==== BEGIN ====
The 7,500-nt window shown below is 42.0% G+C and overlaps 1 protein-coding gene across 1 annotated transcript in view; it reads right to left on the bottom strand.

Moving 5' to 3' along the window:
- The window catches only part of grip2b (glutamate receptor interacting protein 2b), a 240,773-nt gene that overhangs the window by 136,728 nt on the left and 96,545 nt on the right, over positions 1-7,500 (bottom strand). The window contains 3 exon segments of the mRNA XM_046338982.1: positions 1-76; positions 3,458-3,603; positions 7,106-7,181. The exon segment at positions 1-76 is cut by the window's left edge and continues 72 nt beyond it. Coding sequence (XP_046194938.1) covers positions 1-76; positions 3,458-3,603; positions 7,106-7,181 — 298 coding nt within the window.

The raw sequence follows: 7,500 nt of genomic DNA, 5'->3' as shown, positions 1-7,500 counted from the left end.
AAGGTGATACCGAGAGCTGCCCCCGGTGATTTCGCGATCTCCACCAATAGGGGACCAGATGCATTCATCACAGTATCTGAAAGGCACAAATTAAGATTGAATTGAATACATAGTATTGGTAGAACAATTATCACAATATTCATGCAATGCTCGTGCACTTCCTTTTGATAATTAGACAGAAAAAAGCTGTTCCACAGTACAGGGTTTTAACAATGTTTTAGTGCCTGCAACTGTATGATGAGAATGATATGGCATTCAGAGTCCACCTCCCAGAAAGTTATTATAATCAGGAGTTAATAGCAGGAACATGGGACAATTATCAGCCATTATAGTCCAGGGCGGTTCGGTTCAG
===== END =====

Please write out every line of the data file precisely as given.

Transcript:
The 7,500-nt window shown below is 42.0% G+C and overlaps 1 protein-coding gene across 1 annotated transcript in view; it reads right to left on the bottom strand.

Moving 5' to 3' along the window:
- The window catches only part of grip2b (glutamate receptor interacting protein 2b), a 240,773-nt gene that overhangs the window by 136,728 nt on the left and 96,545 nt on the right, over positions 1-7,500 (bottom strand). The window contains 3 exon segments of the mRNA XM_046338982.1: positions 1-76; positions 3,458-3,603; positions 7,106-7,181. The exon segment at positions 1-76 is cut by the window's left edge and continues 72 nt beyond it. Coding sequence (XP_046194938.1) covers positions 1-76; positions 3,458-3,603; positions 7,106-7,181 — 298 coding nt within the window.

The raw sequence follows: 7,500 nt of genomic DNA, 5'->3' as shown, positions 1-7,500 counted from the left end.
AAGGTGATACCGAGAGCTGCCCCCGGTGATTTCGCGATCTCCACCAATAGGGGACCAGATGCATTCATCACAGTATCTGAAAGGCACAAATTAAGATTGAATTGAATACATAGTATTGGTAGAACAATTATCACAATATTCATGCAATGCTCGTGCACTTCCTTTTGATAATTAGACAGAAAAAAGCTGTTCCACAGTACAGGGTTTTAACAATGTTTTAGTGCCTGCAACTGTATGATGAGAATGATATGGCATTCAGAGTCCACCTCCCAGAAAGTTATTATAATCAGGAGTTAATAGCAGGAACATGGGACAATTATCAGCCATTATAGTCCAGGGCGGTTCGGTTCAG